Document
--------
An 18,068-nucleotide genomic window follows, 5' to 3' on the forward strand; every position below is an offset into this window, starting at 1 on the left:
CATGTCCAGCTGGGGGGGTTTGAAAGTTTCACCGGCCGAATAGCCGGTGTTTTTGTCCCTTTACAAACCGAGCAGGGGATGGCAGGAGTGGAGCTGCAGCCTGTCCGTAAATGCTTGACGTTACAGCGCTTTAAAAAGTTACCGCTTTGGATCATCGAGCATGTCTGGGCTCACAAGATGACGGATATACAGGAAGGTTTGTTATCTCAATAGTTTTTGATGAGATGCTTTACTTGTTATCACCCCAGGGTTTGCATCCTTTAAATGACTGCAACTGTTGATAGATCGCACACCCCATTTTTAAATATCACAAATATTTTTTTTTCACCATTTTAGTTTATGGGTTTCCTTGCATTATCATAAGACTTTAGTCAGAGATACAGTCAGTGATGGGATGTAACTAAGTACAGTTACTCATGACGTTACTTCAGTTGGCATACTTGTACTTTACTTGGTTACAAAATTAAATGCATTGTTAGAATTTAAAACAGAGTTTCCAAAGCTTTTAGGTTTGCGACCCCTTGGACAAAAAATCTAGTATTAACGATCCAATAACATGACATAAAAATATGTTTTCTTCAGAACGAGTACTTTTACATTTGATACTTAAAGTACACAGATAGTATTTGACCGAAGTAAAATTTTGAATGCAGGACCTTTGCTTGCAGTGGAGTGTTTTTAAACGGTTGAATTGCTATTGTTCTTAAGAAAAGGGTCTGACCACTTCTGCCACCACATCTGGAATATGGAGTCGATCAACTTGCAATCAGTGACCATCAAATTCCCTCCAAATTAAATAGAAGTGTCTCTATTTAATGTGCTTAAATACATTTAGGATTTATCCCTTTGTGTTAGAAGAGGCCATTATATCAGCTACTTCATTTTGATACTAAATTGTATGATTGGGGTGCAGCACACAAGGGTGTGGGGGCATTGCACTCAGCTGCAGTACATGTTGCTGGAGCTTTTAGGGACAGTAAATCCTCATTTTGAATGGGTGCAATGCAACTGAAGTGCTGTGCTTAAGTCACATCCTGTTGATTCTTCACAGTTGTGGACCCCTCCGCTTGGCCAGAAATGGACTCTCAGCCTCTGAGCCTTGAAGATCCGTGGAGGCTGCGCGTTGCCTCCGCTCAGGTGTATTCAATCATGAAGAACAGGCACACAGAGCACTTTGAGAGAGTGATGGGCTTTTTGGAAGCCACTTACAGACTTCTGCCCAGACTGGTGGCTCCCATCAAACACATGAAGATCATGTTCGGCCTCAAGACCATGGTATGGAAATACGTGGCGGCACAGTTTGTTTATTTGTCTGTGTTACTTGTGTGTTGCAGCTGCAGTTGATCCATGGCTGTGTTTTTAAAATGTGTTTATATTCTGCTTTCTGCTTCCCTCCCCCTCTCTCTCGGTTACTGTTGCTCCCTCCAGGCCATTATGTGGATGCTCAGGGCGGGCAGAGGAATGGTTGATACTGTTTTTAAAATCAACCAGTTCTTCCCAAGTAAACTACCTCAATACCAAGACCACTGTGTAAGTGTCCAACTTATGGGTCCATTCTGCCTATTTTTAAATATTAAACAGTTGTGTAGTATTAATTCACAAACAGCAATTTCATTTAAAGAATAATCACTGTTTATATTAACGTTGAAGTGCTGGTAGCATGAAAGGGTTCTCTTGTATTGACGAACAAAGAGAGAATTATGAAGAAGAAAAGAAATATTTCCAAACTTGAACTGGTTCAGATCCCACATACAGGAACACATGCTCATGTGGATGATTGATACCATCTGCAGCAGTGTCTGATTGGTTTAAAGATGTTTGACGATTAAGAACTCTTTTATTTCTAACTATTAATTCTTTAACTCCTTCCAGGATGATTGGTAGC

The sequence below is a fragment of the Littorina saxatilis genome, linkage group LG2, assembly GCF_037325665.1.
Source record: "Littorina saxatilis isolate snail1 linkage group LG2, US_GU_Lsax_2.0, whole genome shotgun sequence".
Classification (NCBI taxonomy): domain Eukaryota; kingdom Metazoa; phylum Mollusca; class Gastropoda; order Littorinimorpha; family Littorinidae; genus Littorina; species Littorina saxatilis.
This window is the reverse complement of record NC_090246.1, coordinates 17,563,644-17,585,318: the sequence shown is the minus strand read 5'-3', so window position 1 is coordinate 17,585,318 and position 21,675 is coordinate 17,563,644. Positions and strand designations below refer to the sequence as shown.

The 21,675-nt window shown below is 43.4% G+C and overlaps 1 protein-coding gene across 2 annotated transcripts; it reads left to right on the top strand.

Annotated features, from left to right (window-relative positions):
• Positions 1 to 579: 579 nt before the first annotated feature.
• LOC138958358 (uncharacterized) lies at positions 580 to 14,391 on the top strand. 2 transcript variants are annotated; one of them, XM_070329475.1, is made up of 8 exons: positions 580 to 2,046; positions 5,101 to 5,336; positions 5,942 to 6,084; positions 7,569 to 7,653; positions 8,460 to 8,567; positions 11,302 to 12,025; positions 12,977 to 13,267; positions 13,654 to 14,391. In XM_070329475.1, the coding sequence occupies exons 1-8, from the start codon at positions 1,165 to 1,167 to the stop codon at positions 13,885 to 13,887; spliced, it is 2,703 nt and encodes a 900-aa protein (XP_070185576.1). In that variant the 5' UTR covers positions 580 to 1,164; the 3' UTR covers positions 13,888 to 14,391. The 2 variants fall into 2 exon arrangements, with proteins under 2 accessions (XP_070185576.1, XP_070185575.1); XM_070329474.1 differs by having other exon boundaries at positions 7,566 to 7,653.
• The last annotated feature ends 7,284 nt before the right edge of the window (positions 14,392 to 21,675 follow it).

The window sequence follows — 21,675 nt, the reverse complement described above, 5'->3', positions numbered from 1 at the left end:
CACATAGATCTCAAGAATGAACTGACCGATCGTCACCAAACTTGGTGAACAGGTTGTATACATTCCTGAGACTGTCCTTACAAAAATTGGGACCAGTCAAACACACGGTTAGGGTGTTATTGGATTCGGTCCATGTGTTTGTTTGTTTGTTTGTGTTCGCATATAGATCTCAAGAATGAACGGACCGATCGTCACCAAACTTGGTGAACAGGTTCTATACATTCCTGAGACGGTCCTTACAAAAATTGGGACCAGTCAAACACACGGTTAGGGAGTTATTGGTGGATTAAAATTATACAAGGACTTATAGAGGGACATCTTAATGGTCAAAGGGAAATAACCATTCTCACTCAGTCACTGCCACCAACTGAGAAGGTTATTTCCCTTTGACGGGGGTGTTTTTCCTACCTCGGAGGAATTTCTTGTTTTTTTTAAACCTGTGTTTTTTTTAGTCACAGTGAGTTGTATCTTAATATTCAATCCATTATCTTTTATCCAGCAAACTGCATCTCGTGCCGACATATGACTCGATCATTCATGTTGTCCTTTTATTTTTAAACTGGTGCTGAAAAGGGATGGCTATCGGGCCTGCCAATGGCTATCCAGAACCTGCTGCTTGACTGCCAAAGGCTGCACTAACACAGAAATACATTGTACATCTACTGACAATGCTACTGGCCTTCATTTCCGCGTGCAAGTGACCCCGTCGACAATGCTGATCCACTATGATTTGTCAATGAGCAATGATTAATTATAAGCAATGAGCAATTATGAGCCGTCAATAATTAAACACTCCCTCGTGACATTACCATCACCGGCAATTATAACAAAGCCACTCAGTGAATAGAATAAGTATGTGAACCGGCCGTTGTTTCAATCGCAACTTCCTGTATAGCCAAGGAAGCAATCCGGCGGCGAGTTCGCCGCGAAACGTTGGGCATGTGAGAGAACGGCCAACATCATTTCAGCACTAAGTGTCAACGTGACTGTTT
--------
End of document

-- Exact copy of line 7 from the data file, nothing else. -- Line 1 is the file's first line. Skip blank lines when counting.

The 21,675-nt window shown below is 43.4% G+C and overlaps 1 protein-coding gene across 2 annotated transcripts; it reads left to right on the top strand.